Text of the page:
Shifting from Perfection to Purpose in Flowers.

By Dahlia Bloom

Shifting from Perfection to Purpose in Flowers.



Beautiful imperfection.

This edition of Bloom’s blog explores our collective pursuit of external perfection and why a shift to internal beauty is imperative. While connecting with each other on zoom, teams, and other video platforms, we are seeing a lot more of our own faces in a new level of detail. The blog explores our love of close-up photography of the imperfections and unique quality of flowers, as a precedent we might follow.  This blog is part of Modern Flower Ltd.’s commitment to awareness and resources in flower related fields.



Are we ready to love our own internal beauty?


An interesting state has occurred to most of us, over the past year. We joke about wearing shorts or pajama bottoms to video meets. We find it harder to recognize each other’s faces, concealed behind masks. We spend hours of time “looking in the mirror” while digitally ‘zooming’ together.     


We are seeing ourselves like never before.


Social media has served us well in connecting our faces and stories together unlike anything else. In Hashtags connecting flower enthusiasts, some of these stories present our fascination with an image of perfection, while others probe deeper to find beauty in the extraordinary.
Can we learn from these images, as a way to accept our own internal beauty, our humanity, our character?



enlarged detail of luxurious flower art

 Image above explores the beauty in the imperfection of flowers, photo and arrangement by Modern Flowers.



The relentless pursuit of external perfection.

According to McKinsey, the global beauty industry generates $500 billion in sales each year. Their article, “How COVID-19 is changing the world of beauty”, indicates that while beauty-product sales impacted due to COVID-19 limiting in-person activities, down 20-30% from 2019 sales. Although future growth is predicted for this industry, is this an opportunity for us to pause and perhaps shift away from pursuing perfection? To rather collaborate on our greater purpose in bringing beauty to our inner selves, to each other, and to the world?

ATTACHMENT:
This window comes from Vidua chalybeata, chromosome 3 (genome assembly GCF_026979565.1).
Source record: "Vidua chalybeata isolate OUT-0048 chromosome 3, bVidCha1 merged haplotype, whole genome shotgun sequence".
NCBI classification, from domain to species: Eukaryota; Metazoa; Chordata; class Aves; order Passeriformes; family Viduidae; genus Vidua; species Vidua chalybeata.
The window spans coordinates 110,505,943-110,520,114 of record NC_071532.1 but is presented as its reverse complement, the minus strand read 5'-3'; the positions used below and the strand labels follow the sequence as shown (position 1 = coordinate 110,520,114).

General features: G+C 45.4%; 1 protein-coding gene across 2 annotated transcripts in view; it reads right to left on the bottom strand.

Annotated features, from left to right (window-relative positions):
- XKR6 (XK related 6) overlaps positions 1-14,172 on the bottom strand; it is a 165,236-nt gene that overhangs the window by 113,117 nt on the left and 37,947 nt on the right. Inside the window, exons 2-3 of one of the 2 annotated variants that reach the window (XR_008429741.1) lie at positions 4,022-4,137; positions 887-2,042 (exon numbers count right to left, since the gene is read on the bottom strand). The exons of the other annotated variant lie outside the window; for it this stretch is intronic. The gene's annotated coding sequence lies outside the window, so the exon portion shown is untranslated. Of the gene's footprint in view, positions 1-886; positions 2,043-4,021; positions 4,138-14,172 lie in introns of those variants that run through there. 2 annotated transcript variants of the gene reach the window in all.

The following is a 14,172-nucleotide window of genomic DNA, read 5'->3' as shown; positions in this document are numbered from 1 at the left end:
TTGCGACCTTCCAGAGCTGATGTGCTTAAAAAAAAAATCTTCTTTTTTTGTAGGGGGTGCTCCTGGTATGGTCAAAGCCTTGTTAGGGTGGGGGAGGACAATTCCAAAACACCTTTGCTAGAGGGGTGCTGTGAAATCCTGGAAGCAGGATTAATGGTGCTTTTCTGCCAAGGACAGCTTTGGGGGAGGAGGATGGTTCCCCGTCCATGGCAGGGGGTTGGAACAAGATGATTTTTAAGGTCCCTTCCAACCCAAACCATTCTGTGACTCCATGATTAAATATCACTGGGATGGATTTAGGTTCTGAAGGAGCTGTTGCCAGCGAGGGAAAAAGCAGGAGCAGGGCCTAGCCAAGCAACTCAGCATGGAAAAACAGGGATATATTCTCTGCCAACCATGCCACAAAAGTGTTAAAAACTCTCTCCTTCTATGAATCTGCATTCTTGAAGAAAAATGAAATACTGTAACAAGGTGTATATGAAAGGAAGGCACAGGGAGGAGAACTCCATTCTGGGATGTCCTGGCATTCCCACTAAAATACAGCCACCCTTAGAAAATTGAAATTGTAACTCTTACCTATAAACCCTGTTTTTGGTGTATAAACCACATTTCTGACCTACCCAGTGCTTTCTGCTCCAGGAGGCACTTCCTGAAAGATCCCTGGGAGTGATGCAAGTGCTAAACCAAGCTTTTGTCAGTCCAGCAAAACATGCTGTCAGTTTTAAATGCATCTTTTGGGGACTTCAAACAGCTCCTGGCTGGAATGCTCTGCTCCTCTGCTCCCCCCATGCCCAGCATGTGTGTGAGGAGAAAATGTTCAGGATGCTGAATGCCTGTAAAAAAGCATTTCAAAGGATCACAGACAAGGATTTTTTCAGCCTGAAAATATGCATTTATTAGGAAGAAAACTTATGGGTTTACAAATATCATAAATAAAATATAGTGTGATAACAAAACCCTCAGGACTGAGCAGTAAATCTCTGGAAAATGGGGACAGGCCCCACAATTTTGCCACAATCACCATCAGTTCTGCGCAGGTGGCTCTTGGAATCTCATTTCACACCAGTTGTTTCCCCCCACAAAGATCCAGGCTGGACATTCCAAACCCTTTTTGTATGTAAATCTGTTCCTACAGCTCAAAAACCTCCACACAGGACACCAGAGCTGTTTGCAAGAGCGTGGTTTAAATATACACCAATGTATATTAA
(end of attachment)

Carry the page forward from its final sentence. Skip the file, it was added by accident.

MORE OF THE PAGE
“I hated the idea that half the population was perhaps spending the entire second half of their lives ashamed and apologetic that their faces had aged naturally.”

Face: One Square Foot of Skin by Justine Bateman


Justine Bateman’s timely book is a welcomed voice in raising attention on empowerment, natural beauty, and embracing our unique selves. This is especially of value in our new reality, where we are spending increased hours on close-up screen time, where our image is examined more than ever.

“You’re looking at satisfaction and happiness. You’re looking at a manifestation of a connection so deep and rooted that it’s more real than I am. You’re looking at my face.”

Justine Bateman, #TheresNothingWrongWithYourFace


The one-of-a-kind face of flowers.

The world witnessed another shift in 2020. According to the Globe and Mail, Canadians transitioned from hoarding toilet paper to incorporating small luxuries to brighten our otherwise bleak days. Not only has the floral industry recovered from its COVID-19 impact on sales, it currently is blossoming at 1% above its 2019 peak.

We are increasingly investing in cut-flower bouquets, which only last a short time. So why is that? Why are we willing to spend our disposable income on florals?

One of the many reasons we are drawn to flowers, is their ability to highlight beauty in imperfection, difference, and individuality. Their uniqueness and real-ness is synonomous with their loveliness.

More than that, they create an experience. Like a delicious dish, a great movie, an unforgettable concert, flowers smell good, and they change over time painting a dynamic canvas of colour and detail which mesmerize us.
They delight us, they intrigue us, and they are one-of-a-kind.


Shifting from perfect to purpose.

This year’s Oscars indicated a subtle shift towards our wider appreciation of inner beauty. There was a rawness, a realness, an intimate experience created by the venue, the performances and the films awarded significance. It seems like for that night, we relieved ourselves from the pressure of being flawless, and instead invested in what makes us feel needed, beautiful, and happy.

It is the same in the world of flowers. We are fascinated by the story of each farmer, florist and artist behind the bouquet. We look to create a connection with the effort, the process, and the author that contributed to the final experience.  And through these meaningful relationships, we are rooting for each other, supporting each other, understanding each other.  

Amanda Gorman, inspiring young poet's message below, while meant in a broader context points towards a shift away from perfection. A one-dimensional, printed magazine advertisement showing a picture-perfect bouquet doesn’t appear to fulfill us anymore. And how refreshing is that? 


“We are far from polished, far from pristine, but that doesn’t mean we are striving to form a union that is perfect. We are striving to forge our union with purpose”.

Amanda Gorman, Poet


Up Next: Let’s all agree about Flower Foam


For inspiration on beautiful (and imperfect) fresh flowers, visit